Home Christchurch Branch Newsletters Christchurch ...

Christchurch Branch Newsletter – April 2017


April speaker:  this is being finalised at the moment, and details of the speaker will be emailed to you soon.


National Conference, 19 – 21 May 2017


“The Spirit Continues”

Be sure to register for this great conference! With no travel or accommodation costs it’s the cheapest one you’ll ever attend! This conference will be a really special one – 2017 is the 120th anniversary of the birth of Rewi Alley, the 90th anniversary of his arrival in China and the 30th anniversary of his death. Let’s make this the biggest one ever!! Come along, enjoy yourself and support your society. Conference information is on the following pages.

The book on his life by his niece Philippa Reynolds, published in 1997 (now republished in Chinese as well as English, with many colour photos) will be on sale at a special Conference Only price; this book will be a Must Have! 

Please bear in mind we may call soon for a number of branch volunteers to pick up on various tasks during the conference; many hands make light work!

Raffle:  We will have a raffle at the Saturday evening banquet, so if you have any goodies you would like to donate to use as prizes, please contact

Ailsa Dodge 376 4422 or [email protected]Zealand.  She will speak at our meeting about the Chinese Village in Ashburton.

Member News

A warm welcome to new members Vivien Shurmer and J R Eathorne.


Visit of Governor Wang Xiaodong, Hubei Province

We recently had a very important delegation visit us from Hubei Province, headed by Governor Wang Xiaodong. There were approximately 100 members in the delegation, and they were in Christchurch for a little over one day. It may have been a brief visit, but a lot was fitted into a busy itinerary during that time.

Christchurch Branch Vice President Michelle MacWilliam chaired the NZ Hubei Investment & Trade Promotion Conference at Riccarton Racecourse on Thursday 23rd March.

Some nine agreements were signed after the conference, including the Memorandum of Understanding between the Rewi Alley 120th Anniversary Commemoration Committee in Canterbury. The MOU agreed:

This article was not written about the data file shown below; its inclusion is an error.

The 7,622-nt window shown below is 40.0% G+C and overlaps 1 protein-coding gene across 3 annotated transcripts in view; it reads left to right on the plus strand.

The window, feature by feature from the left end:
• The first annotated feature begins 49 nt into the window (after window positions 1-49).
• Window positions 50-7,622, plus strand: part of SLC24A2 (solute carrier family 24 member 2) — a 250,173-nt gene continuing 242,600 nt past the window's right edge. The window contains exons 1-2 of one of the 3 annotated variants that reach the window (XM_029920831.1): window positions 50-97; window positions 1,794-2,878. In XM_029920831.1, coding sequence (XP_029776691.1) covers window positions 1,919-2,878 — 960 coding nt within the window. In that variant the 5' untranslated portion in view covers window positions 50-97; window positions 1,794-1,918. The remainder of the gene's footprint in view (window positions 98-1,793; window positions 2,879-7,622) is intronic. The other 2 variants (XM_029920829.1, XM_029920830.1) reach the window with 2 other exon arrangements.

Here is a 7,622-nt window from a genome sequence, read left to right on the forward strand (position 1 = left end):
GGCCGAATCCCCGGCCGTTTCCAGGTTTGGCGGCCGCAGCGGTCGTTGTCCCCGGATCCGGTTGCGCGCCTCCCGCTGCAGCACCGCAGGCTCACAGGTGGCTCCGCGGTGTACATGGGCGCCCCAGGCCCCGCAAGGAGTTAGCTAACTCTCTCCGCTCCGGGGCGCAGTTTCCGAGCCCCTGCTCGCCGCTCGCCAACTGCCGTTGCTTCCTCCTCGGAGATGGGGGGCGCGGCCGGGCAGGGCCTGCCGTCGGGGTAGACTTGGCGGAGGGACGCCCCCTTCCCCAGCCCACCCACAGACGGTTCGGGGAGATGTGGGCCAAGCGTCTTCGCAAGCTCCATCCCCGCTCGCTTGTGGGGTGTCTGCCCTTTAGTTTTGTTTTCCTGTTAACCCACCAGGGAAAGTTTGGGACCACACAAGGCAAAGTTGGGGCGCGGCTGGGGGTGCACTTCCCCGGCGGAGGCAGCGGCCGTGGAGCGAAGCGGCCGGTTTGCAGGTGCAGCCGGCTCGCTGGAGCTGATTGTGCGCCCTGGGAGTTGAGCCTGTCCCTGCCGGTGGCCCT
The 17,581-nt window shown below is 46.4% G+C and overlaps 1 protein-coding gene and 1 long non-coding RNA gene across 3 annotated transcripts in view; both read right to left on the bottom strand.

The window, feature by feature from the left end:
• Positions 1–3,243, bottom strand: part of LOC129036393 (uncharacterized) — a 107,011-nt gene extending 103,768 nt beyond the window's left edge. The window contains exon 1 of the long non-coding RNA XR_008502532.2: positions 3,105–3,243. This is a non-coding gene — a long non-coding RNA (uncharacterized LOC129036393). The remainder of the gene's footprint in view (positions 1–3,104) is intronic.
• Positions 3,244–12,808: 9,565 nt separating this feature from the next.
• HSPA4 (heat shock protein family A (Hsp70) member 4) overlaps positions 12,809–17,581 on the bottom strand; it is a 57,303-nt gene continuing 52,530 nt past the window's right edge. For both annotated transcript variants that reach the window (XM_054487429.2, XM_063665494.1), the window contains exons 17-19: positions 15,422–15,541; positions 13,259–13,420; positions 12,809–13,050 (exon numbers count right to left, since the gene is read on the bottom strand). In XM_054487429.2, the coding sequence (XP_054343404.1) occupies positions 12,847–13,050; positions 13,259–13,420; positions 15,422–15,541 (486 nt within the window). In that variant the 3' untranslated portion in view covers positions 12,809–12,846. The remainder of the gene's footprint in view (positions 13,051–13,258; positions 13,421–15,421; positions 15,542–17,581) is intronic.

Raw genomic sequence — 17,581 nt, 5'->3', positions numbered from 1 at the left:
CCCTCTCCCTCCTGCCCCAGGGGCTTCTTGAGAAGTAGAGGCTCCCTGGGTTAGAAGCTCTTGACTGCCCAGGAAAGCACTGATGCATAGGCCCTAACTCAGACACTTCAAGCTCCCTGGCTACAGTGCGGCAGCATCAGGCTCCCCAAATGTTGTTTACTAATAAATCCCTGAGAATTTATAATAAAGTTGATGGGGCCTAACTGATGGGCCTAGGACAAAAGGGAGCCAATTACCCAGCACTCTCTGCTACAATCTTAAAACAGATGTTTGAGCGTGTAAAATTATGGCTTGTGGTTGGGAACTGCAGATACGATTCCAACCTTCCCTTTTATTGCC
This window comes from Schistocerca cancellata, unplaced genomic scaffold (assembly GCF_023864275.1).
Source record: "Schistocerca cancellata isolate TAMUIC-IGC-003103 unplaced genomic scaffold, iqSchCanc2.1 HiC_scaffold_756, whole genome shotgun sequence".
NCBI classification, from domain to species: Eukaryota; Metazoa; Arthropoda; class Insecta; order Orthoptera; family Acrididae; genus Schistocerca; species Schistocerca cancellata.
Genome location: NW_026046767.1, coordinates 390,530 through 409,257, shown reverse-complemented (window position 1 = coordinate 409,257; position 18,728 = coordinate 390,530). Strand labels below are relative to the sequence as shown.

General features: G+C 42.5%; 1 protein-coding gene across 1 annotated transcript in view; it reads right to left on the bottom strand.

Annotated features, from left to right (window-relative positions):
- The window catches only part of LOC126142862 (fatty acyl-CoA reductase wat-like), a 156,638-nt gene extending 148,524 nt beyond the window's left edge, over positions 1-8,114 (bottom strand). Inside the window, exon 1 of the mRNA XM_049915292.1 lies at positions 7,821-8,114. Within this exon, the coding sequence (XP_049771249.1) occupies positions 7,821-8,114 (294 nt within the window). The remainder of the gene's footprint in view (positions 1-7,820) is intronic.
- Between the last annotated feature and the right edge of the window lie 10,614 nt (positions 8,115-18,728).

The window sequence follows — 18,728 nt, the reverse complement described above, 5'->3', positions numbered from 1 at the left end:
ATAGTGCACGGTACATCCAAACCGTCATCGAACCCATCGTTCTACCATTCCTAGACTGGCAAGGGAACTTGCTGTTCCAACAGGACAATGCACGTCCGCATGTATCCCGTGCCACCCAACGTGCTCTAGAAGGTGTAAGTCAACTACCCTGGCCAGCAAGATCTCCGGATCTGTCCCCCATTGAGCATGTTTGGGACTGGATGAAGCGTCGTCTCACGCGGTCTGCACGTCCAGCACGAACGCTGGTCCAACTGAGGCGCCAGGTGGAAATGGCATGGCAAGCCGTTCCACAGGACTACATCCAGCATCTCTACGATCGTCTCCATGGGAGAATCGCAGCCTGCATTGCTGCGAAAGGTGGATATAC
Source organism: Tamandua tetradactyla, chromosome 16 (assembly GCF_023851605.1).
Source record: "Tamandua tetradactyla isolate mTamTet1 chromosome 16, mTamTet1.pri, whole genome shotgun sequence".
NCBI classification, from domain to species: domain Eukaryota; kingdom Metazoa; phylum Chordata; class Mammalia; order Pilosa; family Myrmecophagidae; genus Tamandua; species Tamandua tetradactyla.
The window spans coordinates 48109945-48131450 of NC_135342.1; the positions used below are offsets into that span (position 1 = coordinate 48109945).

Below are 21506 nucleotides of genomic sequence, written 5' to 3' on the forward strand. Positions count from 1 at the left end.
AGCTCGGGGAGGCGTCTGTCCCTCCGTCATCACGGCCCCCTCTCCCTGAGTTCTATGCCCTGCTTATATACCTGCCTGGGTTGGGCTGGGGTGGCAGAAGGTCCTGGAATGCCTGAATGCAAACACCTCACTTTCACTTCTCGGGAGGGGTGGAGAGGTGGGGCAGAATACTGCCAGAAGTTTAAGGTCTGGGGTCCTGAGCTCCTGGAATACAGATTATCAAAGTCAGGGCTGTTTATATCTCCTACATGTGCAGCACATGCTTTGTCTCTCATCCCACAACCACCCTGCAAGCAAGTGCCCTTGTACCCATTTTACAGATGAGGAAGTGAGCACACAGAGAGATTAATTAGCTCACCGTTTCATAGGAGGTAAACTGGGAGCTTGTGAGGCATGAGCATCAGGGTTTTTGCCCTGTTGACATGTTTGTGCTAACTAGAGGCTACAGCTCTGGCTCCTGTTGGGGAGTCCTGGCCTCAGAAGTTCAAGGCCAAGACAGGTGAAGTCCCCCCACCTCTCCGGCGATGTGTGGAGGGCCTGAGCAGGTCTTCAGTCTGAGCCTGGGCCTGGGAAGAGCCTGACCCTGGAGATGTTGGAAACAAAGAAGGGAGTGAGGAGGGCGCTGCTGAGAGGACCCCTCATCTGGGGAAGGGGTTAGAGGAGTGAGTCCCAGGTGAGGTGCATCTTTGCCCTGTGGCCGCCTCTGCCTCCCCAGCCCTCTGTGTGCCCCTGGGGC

I.     The two sides will carry out a series of activities of Rewi Alley 120th Anniversary Commemoration in 2017 in the fields of education, culture, youth exchanges, collection of cultural relics and exhibition both in Christchurch Region and Hubei Province.

II.   Further exchanges and cooperation shall be maintained between the two sides to inherit the Spirit of Rewi Alley.

III.Regular contacts shall be maintained between the leaders and relevant departments of the two sides to facilitate consultations on the exchanges and cooperation as well as matters of common concern.

After the signing of the agreements, the dignitaries went for lunch with Consul General Jin Zhijian.

On Friday, the Mayor of Honghu City and two delegation members visited Hanmer Springs and Amberley where there was a formal meeting regarding the new relationship of Honghu City and Hurunui District, for which an agreement had been signed the previous evening. A powerpoint presentation of the earthquake damage in Hurunui was then shown, before going to a local restaurant.

Branch member Bernard Duncan met the mayor of Honghu, which was very useful as he and Dave Adamson will meet with him in Honghu later this month.

Governor Wang and his delegation had a day in Auckland on the way here, and flew home via Sydney.


Interesting Article

Have a look at this very interesting article about the recent visit of Chinese Premier Li Keqiang and the connection with Rewi Alley



Ashburton’s Chinatown could live again